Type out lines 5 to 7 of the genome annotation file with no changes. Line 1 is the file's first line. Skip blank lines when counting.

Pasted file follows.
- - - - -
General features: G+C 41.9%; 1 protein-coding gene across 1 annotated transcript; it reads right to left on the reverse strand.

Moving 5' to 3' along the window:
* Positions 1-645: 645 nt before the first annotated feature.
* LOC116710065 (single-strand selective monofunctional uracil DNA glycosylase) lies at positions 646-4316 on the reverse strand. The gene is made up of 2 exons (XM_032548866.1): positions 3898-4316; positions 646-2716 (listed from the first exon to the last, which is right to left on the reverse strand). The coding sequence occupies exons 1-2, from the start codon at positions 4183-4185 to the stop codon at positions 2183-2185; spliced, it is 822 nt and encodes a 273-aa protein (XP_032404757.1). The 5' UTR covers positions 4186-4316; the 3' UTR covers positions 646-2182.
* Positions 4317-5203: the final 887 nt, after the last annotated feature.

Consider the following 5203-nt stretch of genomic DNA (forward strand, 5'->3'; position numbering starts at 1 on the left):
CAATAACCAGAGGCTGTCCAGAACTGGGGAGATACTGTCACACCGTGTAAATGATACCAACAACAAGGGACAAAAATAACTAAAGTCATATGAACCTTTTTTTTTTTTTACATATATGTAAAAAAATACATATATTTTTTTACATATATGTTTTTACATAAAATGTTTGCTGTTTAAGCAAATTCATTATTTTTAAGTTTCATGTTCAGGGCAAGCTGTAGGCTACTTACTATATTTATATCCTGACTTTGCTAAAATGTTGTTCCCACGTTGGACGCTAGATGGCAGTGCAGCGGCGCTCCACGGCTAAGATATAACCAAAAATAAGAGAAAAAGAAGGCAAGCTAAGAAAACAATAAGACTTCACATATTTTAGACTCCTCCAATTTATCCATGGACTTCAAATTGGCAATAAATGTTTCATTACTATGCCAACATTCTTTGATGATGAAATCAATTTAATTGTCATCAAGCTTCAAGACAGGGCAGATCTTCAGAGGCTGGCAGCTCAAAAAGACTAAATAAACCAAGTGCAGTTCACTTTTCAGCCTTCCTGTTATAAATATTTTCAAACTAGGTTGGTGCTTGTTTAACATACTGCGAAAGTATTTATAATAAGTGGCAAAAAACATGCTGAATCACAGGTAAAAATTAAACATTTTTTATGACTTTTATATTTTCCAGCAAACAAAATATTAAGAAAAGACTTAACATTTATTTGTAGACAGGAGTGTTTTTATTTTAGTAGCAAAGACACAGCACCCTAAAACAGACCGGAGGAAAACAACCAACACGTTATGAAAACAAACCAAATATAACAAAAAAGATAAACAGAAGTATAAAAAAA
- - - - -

* Positions 4317-5203: the final 887 nt, after the last annotated feature.

Consider the following 5203-nt stretch of genomic DNA (forward strand, 5'->3'; position numbering starts at 1 on the left):
CAATAACCAGAGGCTGTCCAGAACTGGGGAGATACTGTCACACCGTGTAAATGATACCAACAACAAGGGACAAAAATAACTAAAGTCATATGAACCTTTTTTTTTTTTTACATATATGTAAAAAAATACATATATTTTTTTACATATATGTTTTTACATAAAATGTTTGCTGTTTAAGCAAATTCATTATTTTTAAGTTTCATGTTCAGGGCAAGCTGTAGGCTACTTACTATATTTATATCCTGACTTTGCTAAAATGTTGTTCCCACGTTGGACGCTAGATGGCAGTGCAGCGGCGCTCCACGGCTAAGATATAACCAAAAATAAGAGAAAAAGAAGGCAAGCTAAGAAAACAATAAGACTTCACATATTTTAGACTCCTCCAATTTATCCATGGACTTCAAATTGGCAATAAATGTTTCATTACTATGCCAACATTCTTTGATGATGAAATCAATTTAATTGTCATCAAGCTTCAAGACAGGGCAGATCTTCAGAGGCTGGCAGCTCAAAAAGACTAAATAAACCAAGTGCAGTTCACTTTTCAGCCTTCCTGTTATAAATATTTTCAAACTAGGTTGGTGCTTGTTTAACATACTGCGAAAGTATTTATAATAAGTGGCAAAAAACATGCTGAATCACAGGTAAAAATTAAACATTTTTTATGACTTTTATATTTTCCAGCAAACAAAATATTAAGAAAAGACTTAACATTTATTTGTAGACAGGAGTGTTTTTATTTTAGTAGCAAAGACACAGCACCCTAAAACAGACCGGAGGAAAACAACCAACACGTTATGAAAACAAACCAAATATAACAAAAAAGATAAACAGAAGTATAAAAAAA